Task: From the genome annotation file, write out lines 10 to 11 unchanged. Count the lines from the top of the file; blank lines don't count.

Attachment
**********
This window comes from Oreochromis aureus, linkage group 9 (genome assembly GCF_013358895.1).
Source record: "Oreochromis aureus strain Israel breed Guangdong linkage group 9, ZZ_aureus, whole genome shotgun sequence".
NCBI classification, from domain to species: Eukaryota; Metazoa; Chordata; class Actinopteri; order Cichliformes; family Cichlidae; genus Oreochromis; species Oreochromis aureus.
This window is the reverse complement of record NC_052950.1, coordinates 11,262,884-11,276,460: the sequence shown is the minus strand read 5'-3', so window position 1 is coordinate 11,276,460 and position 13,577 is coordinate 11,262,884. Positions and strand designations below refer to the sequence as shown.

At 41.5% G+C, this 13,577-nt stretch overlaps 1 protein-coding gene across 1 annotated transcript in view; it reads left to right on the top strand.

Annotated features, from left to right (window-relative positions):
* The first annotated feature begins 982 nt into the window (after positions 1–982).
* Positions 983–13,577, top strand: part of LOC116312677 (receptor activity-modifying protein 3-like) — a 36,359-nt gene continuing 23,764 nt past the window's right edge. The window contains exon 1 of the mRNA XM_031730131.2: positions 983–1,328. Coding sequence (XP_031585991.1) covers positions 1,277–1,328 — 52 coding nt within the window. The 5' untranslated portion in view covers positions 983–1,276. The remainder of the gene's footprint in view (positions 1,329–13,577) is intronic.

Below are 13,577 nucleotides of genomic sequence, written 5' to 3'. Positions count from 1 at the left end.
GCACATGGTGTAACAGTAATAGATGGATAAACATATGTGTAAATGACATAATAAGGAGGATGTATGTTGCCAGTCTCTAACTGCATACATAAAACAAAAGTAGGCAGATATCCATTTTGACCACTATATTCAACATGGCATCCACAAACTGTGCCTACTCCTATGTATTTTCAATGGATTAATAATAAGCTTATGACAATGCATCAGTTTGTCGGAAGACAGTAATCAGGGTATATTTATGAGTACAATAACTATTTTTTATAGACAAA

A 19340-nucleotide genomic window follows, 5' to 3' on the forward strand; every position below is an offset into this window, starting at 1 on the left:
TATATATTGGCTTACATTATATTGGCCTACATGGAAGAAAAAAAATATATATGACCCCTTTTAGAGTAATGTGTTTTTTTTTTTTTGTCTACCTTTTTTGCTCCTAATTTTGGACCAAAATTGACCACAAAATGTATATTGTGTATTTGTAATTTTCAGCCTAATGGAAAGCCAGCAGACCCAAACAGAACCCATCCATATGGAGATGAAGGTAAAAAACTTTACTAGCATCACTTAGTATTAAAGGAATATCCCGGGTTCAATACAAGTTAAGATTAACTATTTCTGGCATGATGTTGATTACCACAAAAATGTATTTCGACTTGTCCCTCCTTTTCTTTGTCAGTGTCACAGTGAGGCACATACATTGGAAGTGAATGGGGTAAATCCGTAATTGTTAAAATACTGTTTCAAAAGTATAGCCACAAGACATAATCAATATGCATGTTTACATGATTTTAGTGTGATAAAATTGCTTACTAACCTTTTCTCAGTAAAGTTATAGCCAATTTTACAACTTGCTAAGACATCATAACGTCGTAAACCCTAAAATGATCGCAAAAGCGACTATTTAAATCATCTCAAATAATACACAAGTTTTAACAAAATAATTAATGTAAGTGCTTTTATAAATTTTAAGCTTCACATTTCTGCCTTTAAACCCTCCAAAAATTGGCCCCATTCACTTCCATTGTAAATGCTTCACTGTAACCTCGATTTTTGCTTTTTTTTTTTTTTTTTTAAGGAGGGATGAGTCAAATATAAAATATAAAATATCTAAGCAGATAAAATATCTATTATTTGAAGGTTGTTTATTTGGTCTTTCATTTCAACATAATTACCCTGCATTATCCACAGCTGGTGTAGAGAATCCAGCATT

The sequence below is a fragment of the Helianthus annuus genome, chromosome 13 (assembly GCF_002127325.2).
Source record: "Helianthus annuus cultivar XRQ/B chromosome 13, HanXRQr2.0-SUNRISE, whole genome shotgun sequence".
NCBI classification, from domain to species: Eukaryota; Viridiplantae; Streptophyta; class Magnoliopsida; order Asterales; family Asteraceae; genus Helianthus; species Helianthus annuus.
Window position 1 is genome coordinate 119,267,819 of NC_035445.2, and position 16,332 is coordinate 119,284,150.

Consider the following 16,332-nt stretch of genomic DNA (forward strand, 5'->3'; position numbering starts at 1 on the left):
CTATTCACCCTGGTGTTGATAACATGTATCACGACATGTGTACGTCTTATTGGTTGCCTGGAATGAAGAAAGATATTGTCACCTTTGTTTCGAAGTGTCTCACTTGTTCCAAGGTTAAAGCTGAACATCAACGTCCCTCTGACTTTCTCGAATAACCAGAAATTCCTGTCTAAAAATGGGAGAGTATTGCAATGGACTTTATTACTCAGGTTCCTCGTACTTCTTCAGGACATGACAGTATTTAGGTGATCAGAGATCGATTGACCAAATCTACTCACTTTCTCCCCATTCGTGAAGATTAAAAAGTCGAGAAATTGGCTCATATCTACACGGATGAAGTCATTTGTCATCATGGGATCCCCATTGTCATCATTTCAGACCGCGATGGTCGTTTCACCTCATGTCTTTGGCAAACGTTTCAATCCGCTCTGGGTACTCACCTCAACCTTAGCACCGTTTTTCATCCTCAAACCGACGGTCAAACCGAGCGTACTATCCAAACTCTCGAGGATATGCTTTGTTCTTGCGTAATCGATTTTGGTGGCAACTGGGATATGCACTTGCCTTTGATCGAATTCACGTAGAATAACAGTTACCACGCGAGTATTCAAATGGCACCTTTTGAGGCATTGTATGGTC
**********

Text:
GCACATGGTGTAACAGTAATAGATGGATAAACATATGTGTAAATGACATAATAAGGAGGATGTATGTTGCCAGTCTCTAACTGCATACATAAAACAAAAGTAGGCAGATATCCATTTTGACCACTATATTCAACATGGCATCCACAAACTGTGCCTACTCCTATGTATTTTCAATGGATTAATAATAAGCTTATGACAATGCATCAGTTTGTCGGAAGACAGTAATCAGGGTATATTTATGAGTACAATAACTATTTTTTATAGACAAA

A 19340-nucleotide genomic window follows, 5' to 3' on the forward strand; every position below is an offset into this window, starting at 1 on the left: